mt961013 (mt961013) wrote,

Work-Life Balance: Work should not be the entire point of living

THE recent survey findings that the majority of Malaysian employees work considerably long hours and, as a result, spend little quality family time and are unable to finish their annual leave entitlement, raise several important concerns.

In a recent International Labour Organisation (ILO) study, it was found that in industrialised countries, 22 per cent of the workforce surveyed worked more than 48 hours a week, an amount the ILO defines as excessive.

The corresponding estimate for developing countries was roughly twice that of industrialised countries -- about 45 per cent.

Among them, only Indonesia (51.2 per cent), Peru (50.9 per cent) and Thailand (46.7 per cent) were ahead of Malaysia (45 per cent, though other sources estimate it could be much higher).

Other industrialised Asian countries, where employees exceeded 48 hours a week, included the Republic of Korea (49.5 per cent) and Japan (39.3 per cent).

Of all countries surveyed, France has the shortest workweek, at 35 hours.

A worker operating a songket loom. Companies sometimes overwork staff to meet production
targets. File pic

In the majority of countries today, the maximum workweek is 48 hours, including overtime, but there is provision for workers and employers to negotiate a longer schedule so long as the average number of hours worked per week does not exceed 48 over a given period.

Interestingly, the first ever international labour standard adopted by the ILO, at the time of its founding in 1919, stipulated the eight-hour workday and the 48-hour workweek, mainly to redress the exploitation of workers who were made to work long hours without consideration for their safety and health, family life or advancement.

With time, the ILO advocated and established an even lower global standard of a 40-hour workweek, mainly so that workers could carry out productive work alongside meeting their family responsibilities and fulfilling other essential aspects of their lives.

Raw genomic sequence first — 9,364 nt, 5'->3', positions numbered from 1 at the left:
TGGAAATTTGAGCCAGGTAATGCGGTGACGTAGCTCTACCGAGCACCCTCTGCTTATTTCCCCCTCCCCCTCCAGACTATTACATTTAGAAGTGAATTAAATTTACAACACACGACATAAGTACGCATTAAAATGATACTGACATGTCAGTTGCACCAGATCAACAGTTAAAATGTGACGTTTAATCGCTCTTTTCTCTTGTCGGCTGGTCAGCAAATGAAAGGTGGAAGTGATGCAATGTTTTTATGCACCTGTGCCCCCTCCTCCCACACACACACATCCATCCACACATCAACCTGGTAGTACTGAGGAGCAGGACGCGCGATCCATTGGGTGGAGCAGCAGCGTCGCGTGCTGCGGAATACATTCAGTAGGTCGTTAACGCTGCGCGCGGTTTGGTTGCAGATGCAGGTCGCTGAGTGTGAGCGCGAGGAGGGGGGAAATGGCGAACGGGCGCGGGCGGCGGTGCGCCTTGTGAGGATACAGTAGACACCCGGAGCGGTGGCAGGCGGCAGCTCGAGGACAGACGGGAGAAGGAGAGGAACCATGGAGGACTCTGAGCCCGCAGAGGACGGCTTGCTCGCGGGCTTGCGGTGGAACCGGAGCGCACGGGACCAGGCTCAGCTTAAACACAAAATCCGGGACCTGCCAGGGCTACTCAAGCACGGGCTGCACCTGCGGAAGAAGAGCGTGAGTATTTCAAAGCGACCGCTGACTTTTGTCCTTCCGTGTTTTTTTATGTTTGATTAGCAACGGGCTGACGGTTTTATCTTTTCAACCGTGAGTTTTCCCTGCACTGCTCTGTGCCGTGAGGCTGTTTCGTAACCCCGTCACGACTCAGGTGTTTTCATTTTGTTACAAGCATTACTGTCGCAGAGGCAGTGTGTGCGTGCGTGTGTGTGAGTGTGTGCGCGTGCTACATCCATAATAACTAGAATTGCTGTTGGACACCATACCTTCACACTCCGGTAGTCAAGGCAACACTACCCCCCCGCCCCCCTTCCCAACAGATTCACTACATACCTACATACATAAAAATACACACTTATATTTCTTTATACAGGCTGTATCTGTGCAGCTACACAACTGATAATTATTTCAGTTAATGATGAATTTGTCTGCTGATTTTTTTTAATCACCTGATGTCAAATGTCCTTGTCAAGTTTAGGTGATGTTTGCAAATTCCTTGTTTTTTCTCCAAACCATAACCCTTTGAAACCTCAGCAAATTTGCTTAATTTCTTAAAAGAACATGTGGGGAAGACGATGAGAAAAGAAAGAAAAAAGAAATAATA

In view of these long-established and internationally recognised standards, one might ask: In situations where employees work excessively long hours, are regulatory laws observed and enforced?

What motivates employees to work long hours? And, of course, what implications do such work have on productivity, safety and health and other aspects of one's family life?

The above ILO study found that working time laws and policies often have limited influence on actual working hours in many developing economies, especially in terms of maximum weekly hours, overtime payments, exceptions and exemptions and informal employment.

Many workers may be compelled to work longer hours in order to earn a living or maximise their income, especially in times when living costs and dependency burdens increase. This could also occur in a country where the culture recognises long working hours as a sign of diligence, conscientiousness and efficiency.

Or, excessive working time occurs where the government does not restrict working hours or does not effectively enforce the law.

In some work situations, tight timelines often mean that companies are left in a position where employees must work beyond the working hours stipulated by legislation to meet targets.

In all of these instances, most workers often don't have a choice as protecting their work and looking forward to advancement, unfortunately, depend to a great extent on falling in line with such demands and practices.